The numbness is definitely concerning. Is this a constant phenomena? How long has this been going on?
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Old 01-11-2011, 11:01 AM   #7
Megan Zetter
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Re: Inversion Therapy and Reverse Hypers for Spondylolisthesis

Had a thought, changed my mind ...

Last edited by Megan Zetter; 01-11-2011 at 11:07 AM..
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Old 01-11-2011, 11:25 AM   #8
Dave Hancock
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Re: Inversion Therapy and Reverse Hypers for Spondylolisthesis

What book discouraged inversion?

My understanding on inversion is that after a short period the muscles tense up and prevent the desired stretching. This is why the decompresion tables used by chiros cycle the stretching off and on.

I had low back pain several years ago. I went to a chiro that did the decompression therapy. That plus stretching and strengthening has kept it away. I also have a teeter hangups inversion table, though I haven't felt the need to use it in a while.
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Old 01-11-2011, 04:40 PM   #9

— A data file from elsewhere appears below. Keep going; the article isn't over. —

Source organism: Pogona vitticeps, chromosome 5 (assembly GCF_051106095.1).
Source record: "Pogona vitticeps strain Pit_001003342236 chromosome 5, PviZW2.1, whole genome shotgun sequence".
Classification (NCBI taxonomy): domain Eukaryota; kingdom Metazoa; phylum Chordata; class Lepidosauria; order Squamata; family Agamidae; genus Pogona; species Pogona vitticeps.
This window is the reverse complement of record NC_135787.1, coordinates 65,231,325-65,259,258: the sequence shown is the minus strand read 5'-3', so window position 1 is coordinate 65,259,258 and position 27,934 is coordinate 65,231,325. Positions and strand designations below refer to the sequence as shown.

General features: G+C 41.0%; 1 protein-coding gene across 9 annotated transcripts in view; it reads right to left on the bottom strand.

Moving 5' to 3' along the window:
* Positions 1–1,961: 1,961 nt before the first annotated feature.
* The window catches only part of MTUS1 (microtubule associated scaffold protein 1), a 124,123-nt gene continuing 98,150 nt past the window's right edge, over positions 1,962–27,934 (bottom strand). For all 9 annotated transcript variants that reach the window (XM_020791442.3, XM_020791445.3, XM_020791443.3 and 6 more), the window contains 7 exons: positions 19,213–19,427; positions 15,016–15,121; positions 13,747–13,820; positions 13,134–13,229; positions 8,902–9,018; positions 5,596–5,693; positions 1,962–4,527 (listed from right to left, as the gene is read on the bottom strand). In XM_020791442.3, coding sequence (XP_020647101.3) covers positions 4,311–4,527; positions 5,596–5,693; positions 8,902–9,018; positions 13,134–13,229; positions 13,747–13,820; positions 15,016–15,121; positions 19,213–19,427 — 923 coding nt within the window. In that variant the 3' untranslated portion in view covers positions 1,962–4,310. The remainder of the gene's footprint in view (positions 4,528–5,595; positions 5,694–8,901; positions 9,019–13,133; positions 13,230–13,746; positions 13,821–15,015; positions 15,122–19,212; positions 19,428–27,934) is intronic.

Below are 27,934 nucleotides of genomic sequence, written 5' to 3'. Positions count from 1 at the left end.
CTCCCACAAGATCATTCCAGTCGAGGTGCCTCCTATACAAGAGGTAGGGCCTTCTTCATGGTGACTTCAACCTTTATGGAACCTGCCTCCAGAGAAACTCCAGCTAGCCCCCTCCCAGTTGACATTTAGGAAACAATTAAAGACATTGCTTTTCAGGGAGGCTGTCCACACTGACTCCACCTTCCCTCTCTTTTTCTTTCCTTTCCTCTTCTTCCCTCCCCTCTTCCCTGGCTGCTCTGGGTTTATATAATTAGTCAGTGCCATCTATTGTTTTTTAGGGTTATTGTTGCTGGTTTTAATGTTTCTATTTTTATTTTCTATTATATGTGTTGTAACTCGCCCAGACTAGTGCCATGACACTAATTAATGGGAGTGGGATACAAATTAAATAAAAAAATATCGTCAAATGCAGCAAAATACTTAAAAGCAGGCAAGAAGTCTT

Anthony Ricci
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Re: Inversion Therapy and Reverse Hypers for Spondylolisthesis

I have had good results in office with reverse hypers if grade 1 (0-25%) with no annular tears and obviously no instability of pars defects. The spondylo should not be shifting in and out. Brian is correct with flexion\williams type exercises. Inversion is more helpful for uncomplicated decompression of lower back. Most times pain from spondylo is SI joint or compensations in kinetic chain. Just my 2 cents
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Old 01-11-2011, 04:46 PM   #10
Rene Forestier
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Re: Inversion Therapy and Reverse Hypers for Spondylolisthesis

Quote:
Originally Posted by Anthony Ricci View Post
I have had good results in office with reverse hypers if grade 1 (0-25%) with no annular tears and obviously no instability of pars defects. The spondylo should not be shifting in and out. Brian is correct with flexion\williams type exercises. Inversion is more helpful for uncomplicated decompression of lower back. Most times pain from spondylo is SI joint or compensations in kinetic chain. Just my 2 cents
Can you briefly explain the mechanism?